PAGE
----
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Human Illnesses & Microbiology Detection Tests

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Published Date Written by Sharon Banks

Many South African citizens, especially those in poverty-stricken areas, still lack access to potable water and rely on untreated or poorly treated water resources e.g. rivers and boreholes. These wells may be/become contaminated thereby posing a significant health risk due to the danger of waterborne diseases and their complications, hence it is vitally important to monitor the microbial quality on a regular basis.

Some of the factors responsible for contamination are;
Typical Contamination (e.g. from pipe breaks and bursts, from repairs to network, infiltration or seepage from a contaminated source, sewage near groundwater sources, contamination from pit latrines/septic tanks, rubbish and faecal matter around standpipes) 
No disinfection (e.g. no chlorine dosing, no ozone dosing, no UV system)
No residual chlorine or low level of residual chlorine (e.g. chlorine not added at plant, residual chlorine below 0.2 mg/L at point of consumption)
Inadequate/post treatment contamination
Bacterial after growth in a distribution system.
Lack of maintenance (e.g. reservoirs and pipes not cleaned/flushed)
Poor design (e.g. long retention times in reservoir and distribution network, open reservoirs, large reticulation network with no additional chlorine dosing at reservoirs)
Sabotage/vandalism;
Water-borne diseases, which may be caused by bacterial, fungal, viral and parasitic pathogens, are responsible for debilitating effects on the users of untreated water. The major health risk associated with these drinking water sources is contamination by human or animal faeces.
Due to the complexity of the testing, time and cost, it is impractical to test water supply for all pathogens related to water-borne diseases. Hence general, non-specific, organism indicator tests are performed i.e. Heterotrophic plate counts, Total Coliforms, faecal coliforms, faecal enterococci (streptococci) and somatic coliphages.
The risks of being infected correlates with the level of water contamination and the amount of polluted water consumed. Higher concentrations will indicate a higher risk of contracting waterborne disease, even if small amounts of water are consumed. Thus bacteriological test results can be considered a direct indication of risk to health.
Water-borne diseases, which may be caused by bacterial, fungal, viral and parasitic pathogens, are responsible for debilitating effects on the users of untreated water. The major health risk associated with these drinking water sources is contamination by human or animal faeces.
Due to the complexity of the testing, time and cost, it is impractical to test water supply for all pathogens related to water-borne diseases. Hence general, non-specific, organism indicator tests are performed i.e. Heterotrophic plate counts, Total Coliforms, faecal coliforms, faecal enterococci (streptococci) and somatic coliphages.
The risks of being infected correlates with the level of water contamination and the amount of polluted water consumed. Higher concentrations will indicate a higher risk of contracting waterborne disease, even if small amounts of water are consumed. Thus bacteriological test results can be considered a direct indication of risk to health.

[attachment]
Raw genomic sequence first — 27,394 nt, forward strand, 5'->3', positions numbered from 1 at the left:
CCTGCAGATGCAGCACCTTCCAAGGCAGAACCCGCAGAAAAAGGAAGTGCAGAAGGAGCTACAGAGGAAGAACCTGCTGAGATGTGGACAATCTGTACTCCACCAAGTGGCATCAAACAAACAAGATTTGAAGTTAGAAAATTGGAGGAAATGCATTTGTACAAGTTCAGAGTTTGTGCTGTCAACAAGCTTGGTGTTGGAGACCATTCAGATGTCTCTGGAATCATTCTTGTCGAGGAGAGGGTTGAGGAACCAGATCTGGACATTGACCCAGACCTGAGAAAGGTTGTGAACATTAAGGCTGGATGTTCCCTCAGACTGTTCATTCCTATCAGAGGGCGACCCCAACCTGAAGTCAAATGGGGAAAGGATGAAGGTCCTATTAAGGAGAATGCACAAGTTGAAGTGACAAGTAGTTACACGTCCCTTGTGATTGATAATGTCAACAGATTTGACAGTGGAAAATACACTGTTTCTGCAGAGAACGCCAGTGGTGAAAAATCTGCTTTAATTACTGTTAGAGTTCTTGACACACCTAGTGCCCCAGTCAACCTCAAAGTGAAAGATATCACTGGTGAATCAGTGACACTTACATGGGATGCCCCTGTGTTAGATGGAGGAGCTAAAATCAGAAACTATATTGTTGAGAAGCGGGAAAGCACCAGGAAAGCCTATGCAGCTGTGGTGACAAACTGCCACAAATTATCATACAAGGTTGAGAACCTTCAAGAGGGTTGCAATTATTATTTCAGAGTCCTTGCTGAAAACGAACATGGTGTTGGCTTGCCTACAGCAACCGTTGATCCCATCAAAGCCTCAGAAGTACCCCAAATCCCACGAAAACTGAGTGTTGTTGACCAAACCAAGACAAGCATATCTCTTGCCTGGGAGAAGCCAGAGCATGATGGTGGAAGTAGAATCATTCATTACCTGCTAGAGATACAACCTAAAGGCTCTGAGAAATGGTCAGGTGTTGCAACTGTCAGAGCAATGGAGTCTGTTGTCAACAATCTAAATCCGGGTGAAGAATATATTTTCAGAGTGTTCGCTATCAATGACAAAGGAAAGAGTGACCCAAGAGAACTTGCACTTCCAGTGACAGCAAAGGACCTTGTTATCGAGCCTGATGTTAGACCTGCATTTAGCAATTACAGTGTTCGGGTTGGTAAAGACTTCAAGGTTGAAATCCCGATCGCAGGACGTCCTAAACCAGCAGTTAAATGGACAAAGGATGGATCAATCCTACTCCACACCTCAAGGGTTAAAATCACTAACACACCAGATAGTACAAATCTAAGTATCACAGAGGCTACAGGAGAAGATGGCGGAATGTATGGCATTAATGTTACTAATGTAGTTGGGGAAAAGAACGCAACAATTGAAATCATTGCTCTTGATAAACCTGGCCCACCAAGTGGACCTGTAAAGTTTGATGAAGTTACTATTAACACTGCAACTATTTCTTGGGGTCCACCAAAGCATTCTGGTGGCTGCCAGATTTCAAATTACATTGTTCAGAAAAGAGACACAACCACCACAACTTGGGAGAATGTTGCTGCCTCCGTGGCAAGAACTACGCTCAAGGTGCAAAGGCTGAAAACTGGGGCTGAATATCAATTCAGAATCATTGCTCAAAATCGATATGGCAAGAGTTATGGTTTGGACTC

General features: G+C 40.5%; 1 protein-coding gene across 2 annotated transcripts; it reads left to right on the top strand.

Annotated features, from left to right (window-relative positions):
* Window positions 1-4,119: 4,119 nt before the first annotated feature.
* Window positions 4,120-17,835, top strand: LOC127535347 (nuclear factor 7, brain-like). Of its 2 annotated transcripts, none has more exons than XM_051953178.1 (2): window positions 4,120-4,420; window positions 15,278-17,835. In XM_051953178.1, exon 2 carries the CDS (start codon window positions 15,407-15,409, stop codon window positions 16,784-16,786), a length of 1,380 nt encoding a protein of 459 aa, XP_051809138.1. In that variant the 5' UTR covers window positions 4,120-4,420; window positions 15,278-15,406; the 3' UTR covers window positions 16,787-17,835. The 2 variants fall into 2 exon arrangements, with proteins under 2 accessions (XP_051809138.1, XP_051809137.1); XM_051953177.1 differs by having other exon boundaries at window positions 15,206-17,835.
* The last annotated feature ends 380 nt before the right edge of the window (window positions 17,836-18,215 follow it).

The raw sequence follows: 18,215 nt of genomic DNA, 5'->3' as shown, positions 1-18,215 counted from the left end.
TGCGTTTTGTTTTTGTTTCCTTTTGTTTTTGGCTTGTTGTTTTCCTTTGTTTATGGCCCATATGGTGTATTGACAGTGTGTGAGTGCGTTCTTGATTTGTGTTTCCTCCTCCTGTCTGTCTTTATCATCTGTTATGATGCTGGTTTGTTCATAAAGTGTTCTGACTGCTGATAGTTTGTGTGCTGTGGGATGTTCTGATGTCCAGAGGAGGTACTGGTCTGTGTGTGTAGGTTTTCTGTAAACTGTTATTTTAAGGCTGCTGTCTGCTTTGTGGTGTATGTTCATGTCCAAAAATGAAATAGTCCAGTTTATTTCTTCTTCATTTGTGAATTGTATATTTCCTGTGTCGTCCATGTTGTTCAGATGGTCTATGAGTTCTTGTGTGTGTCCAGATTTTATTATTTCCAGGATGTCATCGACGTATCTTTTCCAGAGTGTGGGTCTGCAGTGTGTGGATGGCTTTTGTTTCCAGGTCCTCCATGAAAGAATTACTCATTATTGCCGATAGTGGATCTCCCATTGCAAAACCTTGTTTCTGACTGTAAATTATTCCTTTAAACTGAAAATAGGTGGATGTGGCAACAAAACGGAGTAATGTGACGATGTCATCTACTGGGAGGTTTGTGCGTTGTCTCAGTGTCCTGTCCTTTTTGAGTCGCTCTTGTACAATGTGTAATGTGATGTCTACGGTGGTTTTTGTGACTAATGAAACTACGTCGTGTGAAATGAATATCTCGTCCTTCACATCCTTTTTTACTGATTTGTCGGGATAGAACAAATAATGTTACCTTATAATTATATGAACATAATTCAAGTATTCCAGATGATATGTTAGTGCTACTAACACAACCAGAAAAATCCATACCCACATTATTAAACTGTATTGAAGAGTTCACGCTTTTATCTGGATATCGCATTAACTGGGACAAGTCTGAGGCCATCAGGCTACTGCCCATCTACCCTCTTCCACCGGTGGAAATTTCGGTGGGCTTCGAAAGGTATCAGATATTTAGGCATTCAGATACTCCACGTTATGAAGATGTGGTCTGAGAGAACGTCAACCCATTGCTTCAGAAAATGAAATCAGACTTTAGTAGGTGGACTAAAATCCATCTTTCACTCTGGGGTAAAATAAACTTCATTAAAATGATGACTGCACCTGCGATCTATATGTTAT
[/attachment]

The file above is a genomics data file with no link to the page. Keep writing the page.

Escherichia coli (E.coli): is used as an indicator of faecal pollution by warm blooded animals (often interpreted as human faecal pollution). The presence of faecal pollution by warm blooded animals may indicate the presence of pathogens responsible for infectious disease such as gastroenteritis, cholera, dysentery and typhoid fever after ingestion of contaminated water.
Faecal Coliforms: are bacteria are found in water wherever the water is contaminated with faecal waste of human or animal origin. Faecal coliforms are primarily used to indicate the presence of bacterial pathogens such as Salmonella spp., Shigella spp., Vibrio cholerae, Campylobacter jejuni, Campylobacter coli, Yersinia enterocolitica and pathogenic E. coli. These organisms can be transmitted via the faecal/oral route by contaminated or poorly treated water and may cause diseases such as gastroenteritis, salmonellosis, dysentery, cholera and typhoid fever.
Heterotrophic Plate Count: detects a wide range of bacteria and is used to assess the general bacterial quality of water. Pollution can give rise to conditions conducive to bacterial growth leading to high heterotrophic plate counts.
Total coliform: Indicative of the general hygienic quality of water and are primarily used in the evaluation of the operational efficiency of water treatment processes, Test result includes bacteria of faecal origin and several other bacterial groups. It also indicates microbial growth in the distribution system or post-treatment contamination of drinking water. The total coliform group includes bacteria of faecal origin and indicates the possible presence of bacterial pathogens such as Salmonella spp., Shigella spp., Vibrio cholerae, pathogenic E. coli, etc. High total coliform counts may be responsible for diseases such as gastroenteritis, salmonellosis, dysentery, cholera and typhoid fever.
Somatic coliphages: are a diverse group of phages which infect E.coli and certain closely related bacteria. These phages occur in large numbers in sewage and therefore the presence of somatic coliphages indicates faecal pollution. Viruses are important contributory agents of waterborne disease and can cause illness such as gastroenteritis, hepatitis, poliomyelitis and respiratory illness.

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